Quirky Writer Habits

This month I’ve taken on the ridiculous challenge of NaNoWriMo. For those of you who don’t know what that means, it stands for National Novel Writing Month (http://www.nanowrimo.org). I’ve known about this idea for a few years now, and have even known people who have attempted to do it. It’s basically a commitment a writer makes to herself that she will write 50,000 words in one month, November. This idea seemed absolutely terrifying to me because I write short stories. I have the discipline of a short story writer. I’m a sprinter, not a marathon runner. Because it terrified me, I knew I had to try it.

Now that I have to factor writing 50,000 words into my school/work/social life, the biggest concept that keeps popping into my mind is discipline. Having a deadline certainly helps. Knowing that I made a promise to myself (and all the people I blabbed to about trying this) means that by November 30th, I need to have written 50,000 words. Deadlines work because they give you a clear end. There is less wiggle room for procrastination if you know exactly when you are supposed to be finished.

Another thing that helps: rewards. I went to a reading by Jess Walter once and he said he gets up every morning at around five to start writing. The night before, his wife leaves a cookie out for him. He knows in the morning that when he writes, he’ll have earned a cookie and a latte. This pavlovian training appears to have worked for him.

For me, the reward will be a celebration party on December 1st. I’ve already started buying the alcohol and sent out the invitations. Now that the party is out there, waiting on the horizon, I have something to look forward to, something to get me through stretches of writer’s block.

The final thing I’m incorporating into my NaNoWriMo experience is a bit unorthodox. I read a few years back about a group of people trying a social experiment wherein they only wore six items of clothing for a month. Participants in the experiment had different reasons: some simply wanted to see if they could, some wanted to help curb materialism, etc. I’ve always been fascinated by this concept. I’m a definite clotheshorse, and I spend too much time worrying about my wardrobe. So I figured, what better time than this month to try it out. For the record, the six items of clothing don’t include pajamas, coats, or workout clothes. My wardrobe this month: two pairs of pants, one dress, and three tops. By removing silly distractions like clothing choices, I can clear my head to focus on the main goal of this month, writing 50,000 words, and the lifetime goal of mastering discipline.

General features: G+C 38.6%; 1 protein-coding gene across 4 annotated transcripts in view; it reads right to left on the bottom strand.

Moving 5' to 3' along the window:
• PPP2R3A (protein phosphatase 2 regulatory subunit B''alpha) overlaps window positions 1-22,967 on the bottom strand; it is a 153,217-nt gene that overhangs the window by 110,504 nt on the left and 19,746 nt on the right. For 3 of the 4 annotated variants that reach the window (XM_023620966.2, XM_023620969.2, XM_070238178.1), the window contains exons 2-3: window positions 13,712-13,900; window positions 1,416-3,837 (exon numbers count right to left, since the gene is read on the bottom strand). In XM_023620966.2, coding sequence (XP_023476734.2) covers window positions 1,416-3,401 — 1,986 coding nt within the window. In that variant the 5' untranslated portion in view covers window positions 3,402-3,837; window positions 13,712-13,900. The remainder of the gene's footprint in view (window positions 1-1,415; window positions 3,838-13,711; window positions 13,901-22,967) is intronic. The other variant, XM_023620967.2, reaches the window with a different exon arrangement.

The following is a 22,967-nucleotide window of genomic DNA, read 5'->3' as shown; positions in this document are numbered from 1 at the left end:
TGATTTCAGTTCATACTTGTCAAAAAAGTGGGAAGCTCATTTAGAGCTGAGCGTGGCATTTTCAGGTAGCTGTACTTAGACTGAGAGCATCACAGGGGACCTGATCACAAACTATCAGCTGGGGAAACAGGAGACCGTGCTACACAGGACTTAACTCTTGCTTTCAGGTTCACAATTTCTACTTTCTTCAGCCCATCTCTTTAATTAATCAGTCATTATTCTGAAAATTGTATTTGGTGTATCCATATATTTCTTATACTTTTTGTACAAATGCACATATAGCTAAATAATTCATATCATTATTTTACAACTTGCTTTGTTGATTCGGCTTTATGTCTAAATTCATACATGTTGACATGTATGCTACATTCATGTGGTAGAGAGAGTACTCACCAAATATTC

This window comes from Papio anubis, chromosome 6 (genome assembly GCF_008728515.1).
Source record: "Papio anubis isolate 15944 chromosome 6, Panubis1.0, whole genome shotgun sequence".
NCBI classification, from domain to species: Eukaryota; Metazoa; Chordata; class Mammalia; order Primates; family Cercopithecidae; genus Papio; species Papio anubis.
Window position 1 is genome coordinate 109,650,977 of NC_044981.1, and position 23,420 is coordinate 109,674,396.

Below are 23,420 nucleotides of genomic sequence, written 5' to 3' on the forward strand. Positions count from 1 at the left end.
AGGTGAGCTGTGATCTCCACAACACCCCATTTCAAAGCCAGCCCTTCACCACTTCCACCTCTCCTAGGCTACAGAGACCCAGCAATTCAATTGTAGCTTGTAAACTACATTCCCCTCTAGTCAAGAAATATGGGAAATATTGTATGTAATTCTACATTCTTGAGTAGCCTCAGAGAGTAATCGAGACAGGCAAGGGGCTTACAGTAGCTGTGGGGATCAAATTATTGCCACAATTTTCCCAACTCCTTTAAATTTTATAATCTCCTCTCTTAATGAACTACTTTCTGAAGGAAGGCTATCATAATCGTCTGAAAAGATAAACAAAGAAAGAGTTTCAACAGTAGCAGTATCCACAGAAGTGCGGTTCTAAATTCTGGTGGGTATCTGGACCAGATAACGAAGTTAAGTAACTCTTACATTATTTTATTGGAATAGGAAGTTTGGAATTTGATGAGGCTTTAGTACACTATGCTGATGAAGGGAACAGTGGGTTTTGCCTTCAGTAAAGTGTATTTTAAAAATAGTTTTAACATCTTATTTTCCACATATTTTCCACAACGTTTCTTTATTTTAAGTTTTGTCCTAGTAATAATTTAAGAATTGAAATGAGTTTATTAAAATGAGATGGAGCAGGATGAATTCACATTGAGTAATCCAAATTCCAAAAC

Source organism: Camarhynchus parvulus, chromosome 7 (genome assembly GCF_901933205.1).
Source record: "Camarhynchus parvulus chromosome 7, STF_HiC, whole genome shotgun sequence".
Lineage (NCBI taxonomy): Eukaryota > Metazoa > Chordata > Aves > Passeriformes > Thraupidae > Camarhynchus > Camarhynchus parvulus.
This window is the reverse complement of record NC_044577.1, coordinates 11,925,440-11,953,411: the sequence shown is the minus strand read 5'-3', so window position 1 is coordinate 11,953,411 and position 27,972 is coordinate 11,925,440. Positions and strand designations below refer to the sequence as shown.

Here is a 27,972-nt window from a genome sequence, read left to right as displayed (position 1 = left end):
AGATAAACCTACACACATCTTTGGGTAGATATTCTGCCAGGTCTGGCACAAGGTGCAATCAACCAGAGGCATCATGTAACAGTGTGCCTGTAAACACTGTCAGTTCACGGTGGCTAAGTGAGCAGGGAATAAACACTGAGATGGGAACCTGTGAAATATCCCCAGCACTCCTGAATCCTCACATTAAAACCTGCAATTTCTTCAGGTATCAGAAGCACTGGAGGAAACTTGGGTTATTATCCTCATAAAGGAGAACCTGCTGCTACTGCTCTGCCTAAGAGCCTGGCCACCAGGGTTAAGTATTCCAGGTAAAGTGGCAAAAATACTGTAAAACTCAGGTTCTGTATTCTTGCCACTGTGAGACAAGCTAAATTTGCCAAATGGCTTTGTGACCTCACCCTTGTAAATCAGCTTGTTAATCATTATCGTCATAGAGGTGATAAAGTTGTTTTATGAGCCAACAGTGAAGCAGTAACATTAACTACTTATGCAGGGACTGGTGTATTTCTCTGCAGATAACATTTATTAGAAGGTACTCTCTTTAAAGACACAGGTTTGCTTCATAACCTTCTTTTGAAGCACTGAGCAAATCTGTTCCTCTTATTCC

I realize clothes don’t have much of anything to do with writing, but the point is writers have to try new things. You have to figure out new ways to discipline yourself. You have to be open to creative ways to fight writer’s block. You even have to be willing to take on seemingly insurmountable challenges like NaNoWriMo. Because if you don’t, you won’t grow as a writer. And if you don’t grow, you’re stuck, and stuck people tend to give up. That would be a great loss to give up on writing. If wearing the same jeans for a month and cutting down on my television watching time means I can refocus as a writer, I’m ready to make the sacrifices.

  1. Love the idea of wearing only six articles of clothing. Just one more thing to add motivation. I’m doing NaNo as well, and I’m looking for all the motivation I can get. Good luck!

    1. Good luck to you too. I was at Powell’s the other day writing with another NaNoWriMo participant. I asked him if he thought it was a good idea to try and write the whole story in order. He said that for the sake of NaNoWriMo you should write any scene in the book you want, as long as it interests you and gets the word count going. I thought this was good advice. Happy writing!

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